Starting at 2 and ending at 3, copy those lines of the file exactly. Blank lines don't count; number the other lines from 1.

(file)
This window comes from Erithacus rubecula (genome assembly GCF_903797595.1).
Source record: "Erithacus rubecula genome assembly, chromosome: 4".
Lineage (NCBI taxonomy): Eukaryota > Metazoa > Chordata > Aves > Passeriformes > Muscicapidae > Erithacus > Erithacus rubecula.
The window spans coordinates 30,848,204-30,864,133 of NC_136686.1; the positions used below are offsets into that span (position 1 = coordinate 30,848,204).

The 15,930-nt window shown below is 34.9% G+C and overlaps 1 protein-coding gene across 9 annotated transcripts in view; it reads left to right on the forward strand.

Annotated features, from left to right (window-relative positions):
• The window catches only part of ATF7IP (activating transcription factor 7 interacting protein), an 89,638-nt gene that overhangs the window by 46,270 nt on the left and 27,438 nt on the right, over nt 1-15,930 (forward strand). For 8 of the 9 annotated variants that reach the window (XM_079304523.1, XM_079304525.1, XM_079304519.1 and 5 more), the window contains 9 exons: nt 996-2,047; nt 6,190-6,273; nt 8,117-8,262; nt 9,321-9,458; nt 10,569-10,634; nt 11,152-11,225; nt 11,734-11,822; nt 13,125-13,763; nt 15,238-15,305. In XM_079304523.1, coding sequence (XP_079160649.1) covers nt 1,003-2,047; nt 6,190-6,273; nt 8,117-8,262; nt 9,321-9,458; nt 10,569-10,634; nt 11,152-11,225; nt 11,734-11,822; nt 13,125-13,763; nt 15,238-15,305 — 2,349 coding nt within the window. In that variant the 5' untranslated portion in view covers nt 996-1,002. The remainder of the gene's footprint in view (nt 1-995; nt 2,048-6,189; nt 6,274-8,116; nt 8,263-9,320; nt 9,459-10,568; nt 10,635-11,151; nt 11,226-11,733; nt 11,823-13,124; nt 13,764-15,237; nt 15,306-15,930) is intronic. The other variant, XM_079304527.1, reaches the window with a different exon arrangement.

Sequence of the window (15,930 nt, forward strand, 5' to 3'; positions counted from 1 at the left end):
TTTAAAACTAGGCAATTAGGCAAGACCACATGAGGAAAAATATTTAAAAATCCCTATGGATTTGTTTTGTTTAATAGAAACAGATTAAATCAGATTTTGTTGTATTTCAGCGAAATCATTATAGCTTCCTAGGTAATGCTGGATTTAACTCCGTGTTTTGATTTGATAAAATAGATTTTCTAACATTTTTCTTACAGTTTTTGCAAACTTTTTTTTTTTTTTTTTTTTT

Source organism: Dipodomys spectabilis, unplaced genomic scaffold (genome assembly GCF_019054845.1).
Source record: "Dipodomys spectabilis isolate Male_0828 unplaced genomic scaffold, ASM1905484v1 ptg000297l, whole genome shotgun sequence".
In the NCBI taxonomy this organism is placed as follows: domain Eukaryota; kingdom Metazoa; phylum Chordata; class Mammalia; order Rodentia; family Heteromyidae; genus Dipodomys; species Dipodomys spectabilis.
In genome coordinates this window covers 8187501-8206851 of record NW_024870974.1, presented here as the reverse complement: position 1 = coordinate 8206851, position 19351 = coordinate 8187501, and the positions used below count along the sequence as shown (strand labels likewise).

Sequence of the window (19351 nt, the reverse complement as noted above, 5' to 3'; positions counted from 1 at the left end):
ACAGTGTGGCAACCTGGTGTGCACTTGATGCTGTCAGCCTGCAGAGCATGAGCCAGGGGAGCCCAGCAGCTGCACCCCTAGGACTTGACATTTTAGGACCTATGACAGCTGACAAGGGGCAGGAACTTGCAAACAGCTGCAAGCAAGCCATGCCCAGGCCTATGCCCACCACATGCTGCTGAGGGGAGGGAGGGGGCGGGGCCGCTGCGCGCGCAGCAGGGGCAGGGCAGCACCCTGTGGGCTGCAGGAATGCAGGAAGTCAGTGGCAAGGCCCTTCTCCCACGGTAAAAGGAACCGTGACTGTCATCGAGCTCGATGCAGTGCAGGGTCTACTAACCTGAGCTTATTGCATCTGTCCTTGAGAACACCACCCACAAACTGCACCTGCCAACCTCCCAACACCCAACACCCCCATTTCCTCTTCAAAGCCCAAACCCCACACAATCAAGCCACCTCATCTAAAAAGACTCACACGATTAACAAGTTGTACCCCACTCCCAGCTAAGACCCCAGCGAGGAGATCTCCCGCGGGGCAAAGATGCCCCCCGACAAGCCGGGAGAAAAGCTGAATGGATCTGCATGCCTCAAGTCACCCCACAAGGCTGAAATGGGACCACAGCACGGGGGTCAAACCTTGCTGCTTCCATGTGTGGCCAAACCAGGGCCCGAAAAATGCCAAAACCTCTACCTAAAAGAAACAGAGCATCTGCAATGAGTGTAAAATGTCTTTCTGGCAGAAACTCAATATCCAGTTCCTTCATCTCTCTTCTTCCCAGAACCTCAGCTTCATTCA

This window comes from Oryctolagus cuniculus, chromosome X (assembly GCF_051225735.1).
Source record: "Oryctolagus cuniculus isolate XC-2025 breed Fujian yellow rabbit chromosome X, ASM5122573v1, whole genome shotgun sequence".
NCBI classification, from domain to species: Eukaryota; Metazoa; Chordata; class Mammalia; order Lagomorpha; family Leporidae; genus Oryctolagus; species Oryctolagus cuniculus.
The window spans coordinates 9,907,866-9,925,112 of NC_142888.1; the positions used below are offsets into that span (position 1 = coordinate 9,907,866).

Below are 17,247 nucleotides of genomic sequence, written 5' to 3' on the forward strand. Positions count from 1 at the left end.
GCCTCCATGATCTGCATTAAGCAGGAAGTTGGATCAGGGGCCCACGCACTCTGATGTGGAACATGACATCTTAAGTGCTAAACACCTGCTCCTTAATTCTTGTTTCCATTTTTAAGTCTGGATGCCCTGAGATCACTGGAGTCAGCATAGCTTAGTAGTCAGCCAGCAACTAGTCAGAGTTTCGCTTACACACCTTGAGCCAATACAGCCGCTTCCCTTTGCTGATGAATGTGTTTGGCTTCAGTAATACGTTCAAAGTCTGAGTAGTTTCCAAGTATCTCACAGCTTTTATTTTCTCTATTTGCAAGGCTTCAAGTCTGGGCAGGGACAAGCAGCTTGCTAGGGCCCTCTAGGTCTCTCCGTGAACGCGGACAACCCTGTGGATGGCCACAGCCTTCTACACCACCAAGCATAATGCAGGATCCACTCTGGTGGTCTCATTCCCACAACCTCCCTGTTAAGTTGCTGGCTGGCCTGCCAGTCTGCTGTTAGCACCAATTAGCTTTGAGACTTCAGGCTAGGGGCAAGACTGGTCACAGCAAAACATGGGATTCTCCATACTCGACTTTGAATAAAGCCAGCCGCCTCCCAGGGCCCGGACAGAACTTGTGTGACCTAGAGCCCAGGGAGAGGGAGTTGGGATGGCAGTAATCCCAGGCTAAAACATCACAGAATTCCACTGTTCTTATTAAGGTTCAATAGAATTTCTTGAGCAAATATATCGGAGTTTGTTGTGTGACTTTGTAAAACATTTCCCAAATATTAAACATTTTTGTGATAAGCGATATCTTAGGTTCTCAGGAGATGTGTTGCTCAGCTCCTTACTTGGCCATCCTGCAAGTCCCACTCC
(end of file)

Source record: "Erithacus rubecula genome assembly, chromosome: 4".
Lineage (NCBI taxonomy): Eukaryota > Metazoa > Chordata > Aves > Passeriformes > Muscicapidae > Erithacus > Erithacus rubecula.